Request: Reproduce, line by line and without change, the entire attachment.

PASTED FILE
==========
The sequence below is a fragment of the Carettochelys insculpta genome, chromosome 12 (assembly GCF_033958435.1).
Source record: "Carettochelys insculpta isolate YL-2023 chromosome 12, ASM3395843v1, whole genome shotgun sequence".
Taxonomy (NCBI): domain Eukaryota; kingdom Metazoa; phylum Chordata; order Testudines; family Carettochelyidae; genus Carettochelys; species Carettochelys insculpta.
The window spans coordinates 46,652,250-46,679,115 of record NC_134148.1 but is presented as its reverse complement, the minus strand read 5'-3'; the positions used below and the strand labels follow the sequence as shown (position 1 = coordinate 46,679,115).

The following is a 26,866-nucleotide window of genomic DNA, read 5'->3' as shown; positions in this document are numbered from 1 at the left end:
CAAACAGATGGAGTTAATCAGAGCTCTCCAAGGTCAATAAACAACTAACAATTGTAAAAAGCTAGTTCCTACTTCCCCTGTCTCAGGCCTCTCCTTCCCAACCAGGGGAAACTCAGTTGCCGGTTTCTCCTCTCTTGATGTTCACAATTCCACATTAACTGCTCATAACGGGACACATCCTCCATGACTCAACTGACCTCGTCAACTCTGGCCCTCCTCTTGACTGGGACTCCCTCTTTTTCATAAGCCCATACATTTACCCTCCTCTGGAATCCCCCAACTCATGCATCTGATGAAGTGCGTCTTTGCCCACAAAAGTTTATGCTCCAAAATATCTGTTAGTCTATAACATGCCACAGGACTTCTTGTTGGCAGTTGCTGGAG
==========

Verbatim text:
The sequence below is a fragment of the Carettochelys insculpta genome, chromosome 12 (assembly GCF_033958435.1).
Source record: "Carettochelys insculpta isolate YL-2023 chromosome 12, ASM3395843v1, whole genome shotgun sequence".
Taxonomy (NCBI): domain Eukaryota; kingdom Metazoa; phylum Chordata; order Testudines; family Carettochelyidae; genus Carettochelys; species Carettochelys insculpta.
The window spans coordinates 46,652,250-46,679,115 of record NC_134148.1 but is presented as its reverse complement, the minus strand read 5'-3'; the positions used below and the strand labels follow the sequence as shown (position 1 = coordinate 46,679,115).

The following is a 26,866-nucleotide window of genomic DNA, read 5'->3' as shown; positions in this document are numbered from 1 at the left end:
CAAACAGATGGAGTTAATCAGAGCTCTCCAAGGTCAATAAACAACTAACAATTGTAAAAAGCTAGTTCCTACTTCCCCTGTCTCAGGCCTCTCCTTCCCAACCAGGGGAAACTCAGTTGCCGGTTTCTCCTCTCTTGATGTTCACAATTCCACATTAACTGCTCATAACGGGACACATCCTCCATGACTCAACTGACCTCGTCAACTCTGGCCCTCCTCTTGACTGGGACTCCCTCTTTTTCATAAGCCCATACATTTACCCTCCTCTGGAATCCCCCAACTCATGCATCTGATGAAGTGCGTCTTTGCCCACAAAAGTTTATGCTCCAAAATATCTGTTAGTCTATAACATGCCACAGGACTTCTTGTTGGCAGTTGCTGGAG